What does it means to think from an international perspective? What implications does it hold to go beyond the boundaries of your own country, when thinking about daily life, social building blocks, human rights, and libraries? Often the term “melting pot” gets applied to cities like New York and Los Angeles, or in the case of Southeast Asia, the city-country Singapore. Every city by default means there are going to be a series of cultures getting melted into each other. In the case of Cambodia, there’s a lot of migration to and from nearby countries. There is also a lot of investment from countries like China, Vietnam, Korea, and Japan. There are significant people doing significant things from Western countries as well, and that goes above and beyond the NGO sphere.

“International” not only means keeping up to date with international relations, migrations and those people who have come from another place to live in the country of question, and import-export. International is also an extension of multiculturalism, tolerance for new ideas, things, and cultures. To be “international” means confronting many of the challenges of bringing multiple peoples from multiple countries together.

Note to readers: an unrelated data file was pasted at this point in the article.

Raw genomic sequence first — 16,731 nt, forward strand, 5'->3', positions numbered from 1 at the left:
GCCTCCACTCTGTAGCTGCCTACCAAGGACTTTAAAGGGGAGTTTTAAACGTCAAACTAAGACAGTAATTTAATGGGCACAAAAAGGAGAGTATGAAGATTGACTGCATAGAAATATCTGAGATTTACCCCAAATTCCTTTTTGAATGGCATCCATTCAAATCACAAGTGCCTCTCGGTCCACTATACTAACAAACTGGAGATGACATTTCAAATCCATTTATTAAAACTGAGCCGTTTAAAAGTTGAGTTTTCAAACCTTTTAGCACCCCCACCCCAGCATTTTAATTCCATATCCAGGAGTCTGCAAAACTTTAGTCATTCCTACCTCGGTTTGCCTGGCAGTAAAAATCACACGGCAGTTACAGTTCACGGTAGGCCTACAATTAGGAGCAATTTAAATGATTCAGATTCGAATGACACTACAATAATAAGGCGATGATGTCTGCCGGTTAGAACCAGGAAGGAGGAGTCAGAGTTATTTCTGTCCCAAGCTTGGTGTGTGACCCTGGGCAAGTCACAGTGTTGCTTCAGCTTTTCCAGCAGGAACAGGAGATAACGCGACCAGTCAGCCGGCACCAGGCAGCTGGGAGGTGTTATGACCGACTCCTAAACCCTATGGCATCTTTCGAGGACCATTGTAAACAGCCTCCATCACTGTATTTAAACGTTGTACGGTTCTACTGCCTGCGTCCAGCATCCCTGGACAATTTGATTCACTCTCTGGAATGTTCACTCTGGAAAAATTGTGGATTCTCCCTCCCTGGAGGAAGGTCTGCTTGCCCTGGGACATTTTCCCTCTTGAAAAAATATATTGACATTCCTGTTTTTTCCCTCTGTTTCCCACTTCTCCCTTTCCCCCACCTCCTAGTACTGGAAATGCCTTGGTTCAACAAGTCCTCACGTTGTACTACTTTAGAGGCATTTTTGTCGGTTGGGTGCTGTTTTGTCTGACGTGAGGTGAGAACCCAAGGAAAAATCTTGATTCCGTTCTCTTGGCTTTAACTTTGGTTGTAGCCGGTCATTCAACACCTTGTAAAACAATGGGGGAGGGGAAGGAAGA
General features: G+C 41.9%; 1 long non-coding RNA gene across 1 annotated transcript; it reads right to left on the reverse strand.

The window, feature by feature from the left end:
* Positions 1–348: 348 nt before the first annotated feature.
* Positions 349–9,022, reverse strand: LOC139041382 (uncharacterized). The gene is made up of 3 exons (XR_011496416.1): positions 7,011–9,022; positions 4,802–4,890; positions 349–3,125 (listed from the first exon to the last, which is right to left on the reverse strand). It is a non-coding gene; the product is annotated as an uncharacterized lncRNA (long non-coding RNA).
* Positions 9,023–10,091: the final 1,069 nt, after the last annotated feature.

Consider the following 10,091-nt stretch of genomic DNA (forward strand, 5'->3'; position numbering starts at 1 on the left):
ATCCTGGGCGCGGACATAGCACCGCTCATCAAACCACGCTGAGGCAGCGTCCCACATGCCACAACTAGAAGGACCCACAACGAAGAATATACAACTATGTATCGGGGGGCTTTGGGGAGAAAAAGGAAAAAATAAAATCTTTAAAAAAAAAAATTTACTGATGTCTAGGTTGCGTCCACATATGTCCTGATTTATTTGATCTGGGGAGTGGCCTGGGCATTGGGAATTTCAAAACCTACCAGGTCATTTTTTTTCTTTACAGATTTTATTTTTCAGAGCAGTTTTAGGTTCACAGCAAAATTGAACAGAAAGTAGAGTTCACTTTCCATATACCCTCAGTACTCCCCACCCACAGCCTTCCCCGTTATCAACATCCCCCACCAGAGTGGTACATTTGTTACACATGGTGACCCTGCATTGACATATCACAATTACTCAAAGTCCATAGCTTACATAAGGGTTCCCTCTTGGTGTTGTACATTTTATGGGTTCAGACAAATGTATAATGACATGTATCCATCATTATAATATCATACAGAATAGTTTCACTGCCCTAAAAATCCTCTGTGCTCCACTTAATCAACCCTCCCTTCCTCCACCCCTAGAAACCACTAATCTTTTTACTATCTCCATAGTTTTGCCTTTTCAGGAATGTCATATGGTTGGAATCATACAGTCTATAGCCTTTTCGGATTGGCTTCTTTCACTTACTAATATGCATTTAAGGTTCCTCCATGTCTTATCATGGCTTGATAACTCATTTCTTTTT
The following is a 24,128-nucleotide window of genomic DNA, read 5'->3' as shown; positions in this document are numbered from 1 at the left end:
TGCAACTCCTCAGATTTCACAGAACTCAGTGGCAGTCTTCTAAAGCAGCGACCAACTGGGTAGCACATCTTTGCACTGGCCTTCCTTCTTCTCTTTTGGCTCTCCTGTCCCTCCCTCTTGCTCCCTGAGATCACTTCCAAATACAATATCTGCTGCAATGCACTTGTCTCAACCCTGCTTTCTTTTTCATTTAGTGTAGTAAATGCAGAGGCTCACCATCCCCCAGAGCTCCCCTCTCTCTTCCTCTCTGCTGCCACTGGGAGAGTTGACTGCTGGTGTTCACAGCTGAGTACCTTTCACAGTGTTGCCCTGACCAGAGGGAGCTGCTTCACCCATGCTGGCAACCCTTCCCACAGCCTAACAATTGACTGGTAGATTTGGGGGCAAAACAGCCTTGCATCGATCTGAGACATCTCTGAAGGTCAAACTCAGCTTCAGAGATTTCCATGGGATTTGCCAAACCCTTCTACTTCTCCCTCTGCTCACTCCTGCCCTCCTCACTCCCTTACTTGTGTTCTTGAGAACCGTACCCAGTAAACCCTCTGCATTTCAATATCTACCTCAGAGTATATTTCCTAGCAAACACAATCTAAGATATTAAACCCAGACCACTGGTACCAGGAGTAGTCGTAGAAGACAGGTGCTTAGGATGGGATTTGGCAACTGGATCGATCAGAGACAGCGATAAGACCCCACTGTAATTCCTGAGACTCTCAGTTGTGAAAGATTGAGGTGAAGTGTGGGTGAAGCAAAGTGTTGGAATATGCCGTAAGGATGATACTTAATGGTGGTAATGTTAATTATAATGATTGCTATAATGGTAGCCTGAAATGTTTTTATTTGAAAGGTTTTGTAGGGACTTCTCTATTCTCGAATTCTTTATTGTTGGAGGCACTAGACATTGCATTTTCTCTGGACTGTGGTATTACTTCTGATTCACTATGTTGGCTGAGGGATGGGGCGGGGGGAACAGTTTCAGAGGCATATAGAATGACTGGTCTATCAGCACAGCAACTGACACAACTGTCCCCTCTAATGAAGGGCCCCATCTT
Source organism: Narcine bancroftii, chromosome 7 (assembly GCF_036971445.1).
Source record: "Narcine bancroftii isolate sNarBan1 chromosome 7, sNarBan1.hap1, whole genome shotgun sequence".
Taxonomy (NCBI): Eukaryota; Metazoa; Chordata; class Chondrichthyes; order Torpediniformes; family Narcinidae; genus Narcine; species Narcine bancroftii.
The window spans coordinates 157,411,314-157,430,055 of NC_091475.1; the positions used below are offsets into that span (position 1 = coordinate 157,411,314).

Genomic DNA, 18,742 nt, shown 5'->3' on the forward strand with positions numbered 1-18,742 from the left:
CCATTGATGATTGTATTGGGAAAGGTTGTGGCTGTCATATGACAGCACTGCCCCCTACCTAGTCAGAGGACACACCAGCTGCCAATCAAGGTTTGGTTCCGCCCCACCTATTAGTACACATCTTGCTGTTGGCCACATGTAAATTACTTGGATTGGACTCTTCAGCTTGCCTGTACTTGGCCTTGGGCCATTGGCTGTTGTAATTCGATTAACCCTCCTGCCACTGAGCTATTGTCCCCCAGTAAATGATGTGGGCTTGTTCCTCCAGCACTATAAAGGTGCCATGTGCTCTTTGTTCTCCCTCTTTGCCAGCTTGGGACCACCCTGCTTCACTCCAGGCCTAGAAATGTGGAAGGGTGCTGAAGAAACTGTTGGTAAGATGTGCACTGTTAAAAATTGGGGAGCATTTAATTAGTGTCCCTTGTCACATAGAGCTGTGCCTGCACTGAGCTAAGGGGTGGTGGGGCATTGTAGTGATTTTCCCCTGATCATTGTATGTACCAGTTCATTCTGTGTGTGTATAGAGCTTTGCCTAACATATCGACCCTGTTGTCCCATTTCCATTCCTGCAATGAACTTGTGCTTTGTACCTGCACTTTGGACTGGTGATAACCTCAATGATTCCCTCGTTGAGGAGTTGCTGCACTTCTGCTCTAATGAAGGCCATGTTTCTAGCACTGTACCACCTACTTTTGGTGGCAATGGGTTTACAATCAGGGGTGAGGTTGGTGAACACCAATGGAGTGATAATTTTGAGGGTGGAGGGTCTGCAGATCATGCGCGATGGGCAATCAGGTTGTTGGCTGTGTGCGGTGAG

In the United States there is often angst about illegal immigration coming into the country from Mexico, and it dampens a lot of the potential for a cultural relationship due to grotesque generalizations and depressing elitism. There are issues in Cambodia with illegal Vietnamese immigrants, as well, and as I’ve seen, a lot of aggression toward the Vietnamese that is partially inspired by the Cambodian government and their relationship to the Vietnamese government and investors. There’s aggression toward Thailand as well, fueled by some territorial grievances, as well as illegal logging that has been going on steadily over and beyond the past few decades.